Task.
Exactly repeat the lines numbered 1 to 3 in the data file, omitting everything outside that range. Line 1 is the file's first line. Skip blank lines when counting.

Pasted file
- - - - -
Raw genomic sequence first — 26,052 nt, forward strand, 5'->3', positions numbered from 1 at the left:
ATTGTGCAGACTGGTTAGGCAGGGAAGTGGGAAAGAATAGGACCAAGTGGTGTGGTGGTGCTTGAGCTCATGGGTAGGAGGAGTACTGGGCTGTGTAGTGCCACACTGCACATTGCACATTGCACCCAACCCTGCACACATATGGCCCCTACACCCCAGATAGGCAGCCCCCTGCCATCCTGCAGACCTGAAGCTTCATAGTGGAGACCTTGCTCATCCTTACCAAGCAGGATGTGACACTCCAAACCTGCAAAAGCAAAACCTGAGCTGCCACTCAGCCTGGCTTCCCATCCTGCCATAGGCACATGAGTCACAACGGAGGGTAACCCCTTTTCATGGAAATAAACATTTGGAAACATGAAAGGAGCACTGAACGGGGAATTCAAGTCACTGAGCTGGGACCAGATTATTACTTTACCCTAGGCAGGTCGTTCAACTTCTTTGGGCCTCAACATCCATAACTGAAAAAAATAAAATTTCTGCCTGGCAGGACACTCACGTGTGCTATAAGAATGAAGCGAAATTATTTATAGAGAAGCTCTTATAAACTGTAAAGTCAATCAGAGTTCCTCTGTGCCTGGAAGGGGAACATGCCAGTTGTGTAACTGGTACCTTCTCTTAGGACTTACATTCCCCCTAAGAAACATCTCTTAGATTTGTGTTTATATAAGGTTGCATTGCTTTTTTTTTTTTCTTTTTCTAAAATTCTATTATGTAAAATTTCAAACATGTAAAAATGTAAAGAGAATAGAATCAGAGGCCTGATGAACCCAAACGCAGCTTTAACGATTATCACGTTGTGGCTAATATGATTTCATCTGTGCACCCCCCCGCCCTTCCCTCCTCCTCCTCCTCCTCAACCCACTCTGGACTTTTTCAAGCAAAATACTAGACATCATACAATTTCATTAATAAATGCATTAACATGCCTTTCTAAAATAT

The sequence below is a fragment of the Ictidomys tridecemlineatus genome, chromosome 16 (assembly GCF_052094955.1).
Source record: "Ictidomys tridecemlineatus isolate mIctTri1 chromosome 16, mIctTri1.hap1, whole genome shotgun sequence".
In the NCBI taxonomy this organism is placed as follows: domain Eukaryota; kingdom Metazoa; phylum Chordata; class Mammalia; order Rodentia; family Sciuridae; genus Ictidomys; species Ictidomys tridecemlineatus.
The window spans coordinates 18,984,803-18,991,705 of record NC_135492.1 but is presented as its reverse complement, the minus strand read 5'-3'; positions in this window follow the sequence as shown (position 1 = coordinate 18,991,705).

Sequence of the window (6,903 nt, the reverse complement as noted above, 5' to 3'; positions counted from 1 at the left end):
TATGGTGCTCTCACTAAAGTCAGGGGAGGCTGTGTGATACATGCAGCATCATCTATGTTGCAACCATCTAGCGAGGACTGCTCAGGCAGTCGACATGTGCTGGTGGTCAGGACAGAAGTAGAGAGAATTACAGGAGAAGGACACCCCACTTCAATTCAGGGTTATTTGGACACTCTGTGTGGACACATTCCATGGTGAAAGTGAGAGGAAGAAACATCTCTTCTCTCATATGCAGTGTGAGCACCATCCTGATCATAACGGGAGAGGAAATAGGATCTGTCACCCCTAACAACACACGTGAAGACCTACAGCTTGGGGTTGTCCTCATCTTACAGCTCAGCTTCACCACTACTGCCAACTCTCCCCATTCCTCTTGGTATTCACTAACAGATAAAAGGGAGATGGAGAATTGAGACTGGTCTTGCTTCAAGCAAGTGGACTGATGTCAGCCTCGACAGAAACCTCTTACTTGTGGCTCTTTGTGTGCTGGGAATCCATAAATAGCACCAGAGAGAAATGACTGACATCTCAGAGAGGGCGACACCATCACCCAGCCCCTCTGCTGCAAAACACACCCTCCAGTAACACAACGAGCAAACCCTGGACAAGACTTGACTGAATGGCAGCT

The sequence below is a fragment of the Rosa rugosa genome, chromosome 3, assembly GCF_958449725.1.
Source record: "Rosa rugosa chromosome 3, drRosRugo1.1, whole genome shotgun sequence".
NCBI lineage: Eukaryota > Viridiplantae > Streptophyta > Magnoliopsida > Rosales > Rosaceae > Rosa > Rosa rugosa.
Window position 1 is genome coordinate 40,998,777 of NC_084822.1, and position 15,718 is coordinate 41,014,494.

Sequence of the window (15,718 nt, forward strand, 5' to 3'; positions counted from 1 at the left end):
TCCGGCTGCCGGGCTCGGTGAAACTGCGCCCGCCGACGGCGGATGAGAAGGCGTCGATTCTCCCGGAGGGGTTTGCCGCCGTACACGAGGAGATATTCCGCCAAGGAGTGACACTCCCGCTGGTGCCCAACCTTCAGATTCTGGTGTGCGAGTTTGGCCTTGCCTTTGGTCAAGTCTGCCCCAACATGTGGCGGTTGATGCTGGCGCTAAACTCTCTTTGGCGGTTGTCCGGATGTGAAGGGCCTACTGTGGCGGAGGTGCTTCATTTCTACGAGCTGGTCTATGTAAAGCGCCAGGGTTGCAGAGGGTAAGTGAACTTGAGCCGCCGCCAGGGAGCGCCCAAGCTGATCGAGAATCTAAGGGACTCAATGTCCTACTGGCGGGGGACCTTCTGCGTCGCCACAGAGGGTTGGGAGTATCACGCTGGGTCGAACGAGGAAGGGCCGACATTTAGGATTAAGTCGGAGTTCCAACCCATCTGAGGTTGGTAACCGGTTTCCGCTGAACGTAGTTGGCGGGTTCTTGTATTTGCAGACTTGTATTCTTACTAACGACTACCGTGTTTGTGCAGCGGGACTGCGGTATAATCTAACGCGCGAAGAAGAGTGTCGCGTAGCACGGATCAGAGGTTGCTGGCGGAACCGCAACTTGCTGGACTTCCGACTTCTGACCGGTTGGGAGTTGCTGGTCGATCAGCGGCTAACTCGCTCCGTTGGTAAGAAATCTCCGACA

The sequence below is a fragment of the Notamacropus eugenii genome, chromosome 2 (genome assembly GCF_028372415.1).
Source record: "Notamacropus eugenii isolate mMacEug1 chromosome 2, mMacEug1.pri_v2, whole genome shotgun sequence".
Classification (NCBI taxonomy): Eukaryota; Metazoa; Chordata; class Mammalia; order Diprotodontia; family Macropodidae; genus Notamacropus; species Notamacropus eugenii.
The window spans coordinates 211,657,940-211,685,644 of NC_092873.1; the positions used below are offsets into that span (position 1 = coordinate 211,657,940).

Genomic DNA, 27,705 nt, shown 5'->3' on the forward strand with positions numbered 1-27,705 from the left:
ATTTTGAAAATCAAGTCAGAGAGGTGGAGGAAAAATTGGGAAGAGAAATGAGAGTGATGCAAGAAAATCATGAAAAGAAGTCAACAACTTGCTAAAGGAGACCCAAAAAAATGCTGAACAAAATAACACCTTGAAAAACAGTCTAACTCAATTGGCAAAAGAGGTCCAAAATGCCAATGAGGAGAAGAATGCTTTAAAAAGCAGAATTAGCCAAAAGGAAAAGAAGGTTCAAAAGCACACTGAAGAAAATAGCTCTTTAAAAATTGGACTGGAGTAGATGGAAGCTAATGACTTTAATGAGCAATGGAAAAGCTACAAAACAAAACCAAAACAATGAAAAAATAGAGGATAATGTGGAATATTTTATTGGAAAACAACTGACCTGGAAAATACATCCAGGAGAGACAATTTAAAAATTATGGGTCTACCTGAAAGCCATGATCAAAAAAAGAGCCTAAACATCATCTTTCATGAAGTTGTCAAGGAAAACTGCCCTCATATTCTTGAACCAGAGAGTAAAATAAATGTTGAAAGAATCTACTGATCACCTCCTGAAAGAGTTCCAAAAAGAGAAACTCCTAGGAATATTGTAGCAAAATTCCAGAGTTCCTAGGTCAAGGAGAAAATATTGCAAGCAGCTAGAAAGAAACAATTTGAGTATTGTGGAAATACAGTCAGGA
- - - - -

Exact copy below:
Raw genomic sequence first — 26,052 nt, forward strand, 5'->3', positions numbered from 1 at the left:
ATTGTGCAGACTGGTTAGGCAGGGAAGTGGGAAAGAATAGGACCAAGTGGTGTGGTGGTGCTTGAGCTCATGGGTAGGAGGAGTACTGGGCTGTGTAGTGCCACACTGCACATTGCACATTGCACCCAACCCTGCACACATATGGCCCCTACACCCCAGATAGGCAGCCCCCTGCCATCCTGCAGACCTGAAGCTTCATAGTGGAGACCTTGCTCATCCTTACCAAGCAGGATGTGACACTCCAAACCTGCAAAAGCAAAACCTGAGCTGCCACTCAGCCTGGCTTCCCATCCTGCCATAGGCACATGAGTCACAACGGAGGGTAACCCCTTTTCATGGAAATAAACATTTGGAAACATGAAAGGAGCACTGAACGGGGAATTCAAGTCACTGAGCTGGGACCAGATTATTACTTTACCCTAGGCAGGTCGTTCAACTTCTTTGGGCCTCAACATCCATAACTGAAAAAAATAAAATTTCTGCCTGGCAGGACACTCACGTGTGCTATAAGAATGAAGCGAAATTATTTATAGAGAAGCTCTTATAAACTGTAAAGTCAATCAGAGTTCCTCTGTGCCTGGAAGGGGAACATGCCAGTTGTGTAACTGGTACCTTCTCTTAGGACTTACATTCCCCCTAAGAAACATCTCTTAGATTTGTGTTTATATAAGGTTGCATTGCTTTTTTTTTTTTCTTTTTCTAAAATTCTATTATGTAAAATTTCAAACATGTAAAAATGTAAAGAGAATAGAATCAGAGGCCTGATGAACCCAAACGCAGCTTTAACGATTATCACGTTGTGGCTAATATGATTTCATCTGTGCACCCCCCCGCCCTTCCCTCCTCCTCCTCCTCCTCAACCCACTCTGGACTTTTTCAAGCAAAATACTAGACATCATACAATTTCATTAATAAATGCATTAACATGCCTTTCTAAAATAT

The sequence below is a fragment of the Ictidomys tridecemlineatus genome, chromosome 16 (assembly GCF_052094955.1).